Undocumented students may find it harder to finance college

In light of the uncertainty, Gonzalez and other college admissions professionals are advising undocumented students not to submit a DACA application if they’re not already part of the program. That’s based on advice from legal experts who worry about how the data the federal government collects for the program could be used to put students and families at risk.

But without DACA, students may find it more difficult to finance college, depending on where they live. In some states, DACA students are eligible for in-state tuition at public colleges, but undocumented students aren’t. Given that undocumented students, whether or not they have DACA, aren’t eligible for federal financial aid, that kind of price hike can be a big burden for students, said Holly Morrow, the vice president for knowledge at UAspire, an organization that helps low-income students apply for financial aid.

Typically, college counselors advise undocumented students to turn to scholarships specific to their situation or state and institutional aid if it’s available (there are some states and colleges that provide financial aid to undocumented students whether or not they are part of DACA), if they can’t come up with the funds to pay for school. But even when these students try to turn in a pinch to the private market — an approach college financial aid professionals often advise students to avoid — they face barriers.

A recent lawsuit filed against Wells Fargo alleged that the bank denied a loan to a DACA student based on her immigration status. In a statement provided to MarketWatch, Wells Fargo said it was disappointed the groups representing the student filed a lawsuit instead of working with the bank to come up with a solution for DACA students seeking to finance their education. Still, the case highlights the challenges undocumented and DACA students face when looking for funding for college — that may only be exacerbated by the political climate.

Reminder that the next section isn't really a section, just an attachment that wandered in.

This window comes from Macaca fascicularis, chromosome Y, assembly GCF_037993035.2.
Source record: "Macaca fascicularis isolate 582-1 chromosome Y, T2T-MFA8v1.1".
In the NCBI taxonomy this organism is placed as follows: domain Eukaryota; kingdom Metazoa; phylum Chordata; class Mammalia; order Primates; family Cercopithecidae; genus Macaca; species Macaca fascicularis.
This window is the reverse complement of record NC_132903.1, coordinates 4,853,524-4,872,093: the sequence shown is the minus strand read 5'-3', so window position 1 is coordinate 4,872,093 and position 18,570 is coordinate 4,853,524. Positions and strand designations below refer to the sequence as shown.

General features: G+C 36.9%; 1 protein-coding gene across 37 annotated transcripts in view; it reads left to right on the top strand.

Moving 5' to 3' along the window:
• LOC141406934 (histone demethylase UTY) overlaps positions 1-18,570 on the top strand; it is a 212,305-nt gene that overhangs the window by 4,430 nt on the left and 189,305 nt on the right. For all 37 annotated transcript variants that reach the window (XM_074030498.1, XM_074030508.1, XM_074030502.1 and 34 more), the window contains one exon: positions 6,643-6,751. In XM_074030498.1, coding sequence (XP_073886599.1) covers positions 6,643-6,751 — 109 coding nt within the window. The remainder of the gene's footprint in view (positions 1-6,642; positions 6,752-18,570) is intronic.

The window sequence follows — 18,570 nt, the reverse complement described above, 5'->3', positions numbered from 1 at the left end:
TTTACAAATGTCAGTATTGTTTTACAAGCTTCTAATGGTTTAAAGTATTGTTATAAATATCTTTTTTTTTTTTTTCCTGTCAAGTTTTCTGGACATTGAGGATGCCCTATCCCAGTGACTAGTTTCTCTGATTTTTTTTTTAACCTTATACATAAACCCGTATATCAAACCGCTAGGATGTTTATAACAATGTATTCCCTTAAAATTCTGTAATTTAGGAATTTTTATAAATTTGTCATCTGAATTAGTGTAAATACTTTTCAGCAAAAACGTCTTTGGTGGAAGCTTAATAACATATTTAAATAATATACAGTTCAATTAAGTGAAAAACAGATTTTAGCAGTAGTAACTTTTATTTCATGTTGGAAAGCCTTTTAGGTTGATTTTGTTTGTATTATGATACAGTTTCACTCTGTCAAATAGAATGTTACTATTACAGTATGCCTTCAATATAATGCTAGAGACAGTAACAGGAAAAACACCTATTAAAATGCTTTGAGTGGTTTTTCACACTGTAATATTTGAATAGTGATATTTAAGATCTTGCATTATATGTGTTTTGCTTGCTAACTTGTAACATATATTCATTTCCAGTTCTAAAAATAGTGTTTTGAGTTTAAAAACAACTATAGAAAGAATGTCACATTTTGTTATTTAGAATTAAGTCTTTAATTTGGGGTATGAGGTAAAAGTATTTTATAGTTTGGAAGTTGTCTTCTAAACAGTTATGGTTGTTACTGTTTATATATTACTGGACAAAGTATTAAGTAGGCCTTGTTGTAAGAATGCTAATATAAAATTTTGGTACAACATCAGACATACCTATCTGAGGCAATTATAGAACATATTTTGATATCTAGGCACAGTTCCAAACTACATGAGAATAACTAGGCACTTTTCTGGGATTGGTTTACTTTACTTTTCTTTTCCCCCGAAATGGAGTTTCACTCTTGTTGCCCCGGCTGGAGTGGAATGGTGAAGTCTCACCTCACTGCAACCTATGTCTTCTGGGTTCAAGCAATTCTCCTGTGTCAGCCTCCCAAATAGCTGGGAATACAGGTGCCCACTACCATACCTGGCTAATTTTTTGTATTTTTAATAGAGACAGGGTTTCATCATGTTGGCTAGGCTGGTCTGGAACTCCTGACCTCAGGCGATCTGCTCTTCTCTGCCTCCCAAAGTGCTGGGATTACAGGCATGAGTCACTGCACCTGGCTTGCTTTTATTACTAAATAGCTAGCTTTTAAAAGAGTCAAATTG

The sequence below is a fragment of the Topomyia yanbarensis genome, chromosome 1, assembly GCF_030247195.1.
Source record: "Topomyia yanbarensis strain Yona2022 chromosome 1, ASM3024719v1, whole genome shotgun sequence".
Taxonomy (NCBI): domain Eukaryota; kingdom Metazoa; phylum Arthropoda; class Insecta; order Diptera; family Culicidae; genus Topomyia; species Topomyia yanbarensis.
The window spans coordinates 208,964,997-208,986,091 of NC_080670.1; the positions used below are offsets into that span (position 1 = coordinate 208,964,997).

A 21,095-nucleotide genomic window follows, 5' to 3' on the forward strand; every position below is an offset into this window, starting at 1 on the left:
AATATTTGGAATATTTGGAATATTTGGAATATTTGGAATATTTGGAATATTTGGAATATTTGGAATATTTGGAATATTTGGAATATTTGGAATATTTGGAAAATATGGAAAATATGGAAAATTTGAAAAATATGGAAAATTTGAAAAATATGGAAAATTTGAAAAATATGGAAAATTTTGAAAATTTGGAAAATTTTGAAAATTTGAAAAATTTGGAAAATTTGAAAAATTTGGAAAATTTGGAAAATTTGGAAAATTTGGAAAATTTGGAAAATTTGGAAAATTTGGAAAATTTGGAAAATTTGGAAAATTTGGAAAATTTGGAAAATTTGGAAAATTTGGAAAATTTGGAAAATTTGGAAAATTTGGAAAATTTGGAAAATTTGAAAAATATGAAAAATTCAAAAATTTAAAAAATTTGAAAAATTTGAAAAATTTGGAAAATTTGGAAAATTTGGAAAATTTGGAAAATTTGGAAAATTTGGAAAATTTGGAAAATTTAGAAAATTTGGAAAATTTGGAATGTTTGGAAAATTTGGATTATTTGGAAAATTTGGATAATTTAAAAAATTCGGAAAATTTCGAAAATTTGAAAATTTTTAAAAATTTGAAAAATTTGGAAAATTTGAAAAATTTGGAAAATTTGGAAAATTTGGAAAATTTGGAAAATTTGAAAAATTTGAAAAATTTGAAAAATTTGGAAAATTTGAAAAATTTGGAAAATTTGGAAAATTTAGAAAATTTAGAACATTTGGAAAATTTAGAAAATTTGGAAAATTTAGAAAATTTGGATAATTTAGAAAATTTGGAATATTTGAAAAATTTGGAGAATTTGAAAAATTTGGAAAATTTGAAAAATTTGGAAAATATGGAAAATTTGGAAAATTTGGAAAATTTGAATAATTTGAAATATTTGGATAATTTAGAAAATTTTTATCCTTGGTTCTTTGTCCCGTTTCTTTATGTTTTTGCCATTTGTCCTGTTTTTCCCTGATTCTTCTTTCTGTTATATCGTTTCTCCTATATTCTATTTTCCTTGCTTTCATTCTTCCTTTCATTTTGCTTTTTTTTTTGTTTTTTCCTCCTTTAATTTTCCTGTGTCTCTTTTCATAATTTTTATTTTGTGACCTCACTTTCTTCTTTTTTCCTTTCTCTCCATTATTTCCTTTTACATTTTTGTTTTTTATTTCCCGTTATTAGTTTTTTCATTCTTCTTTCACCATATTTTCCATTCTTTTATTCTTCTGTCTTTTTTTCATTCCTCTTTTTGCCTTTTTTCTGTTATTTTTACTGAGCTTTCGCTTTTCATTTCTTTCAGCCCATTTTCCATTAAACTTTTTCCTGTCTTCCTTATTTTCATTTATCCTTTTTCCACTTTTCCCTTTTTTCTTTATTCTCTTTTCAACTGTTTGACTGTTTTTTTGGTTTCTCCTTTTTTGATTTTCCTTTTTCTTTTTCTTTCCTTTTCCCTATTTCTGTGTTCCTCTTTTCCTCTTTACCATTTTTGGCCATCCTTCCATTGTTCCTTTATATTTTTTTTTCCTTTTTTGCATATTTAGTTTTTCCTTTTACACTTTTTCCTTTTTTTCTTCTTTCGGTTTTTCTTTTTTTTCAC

“I’m not surprised that the banks aren’t serving this population with student loans because they’re not serving this population with any kinds of loans in most cases,” said Deyanira Del Rio, the co-director of the New Economy Project, an organization advocating for low-income New Yorkers. Often banks say they’re hesitant to offer loans or bank accounts to undocumented immigrants, claiming it could put them at risk of unwittingly financing terrorism or provide them with little recourse of the account holder leaves suddenly or is deported, she said.

College counselors face new set of challenges

The anxiety from undocumented students surrounding both financing and attending college over the next four years has meant college counseling professionals have had to stay extra vigilant in monitoring the constantly changing political landscape for how it may affect their students, Gonzalez said.

“I experienced that same sadness and disappointment they’re experiencing,” said Gonzalez, who entered college as an undocumented immigrant in 2008. “But I try to keep as positive as possible because I may be the only positive outlook that these kids are having right now.”

An event for Los Angeles-area college counselors on the best strategies for working with undocumented students under the Trump administration outgrew its location and had to be moved, said Alison DeLuca, the organization’s executive director. About 250 people showed up, she said.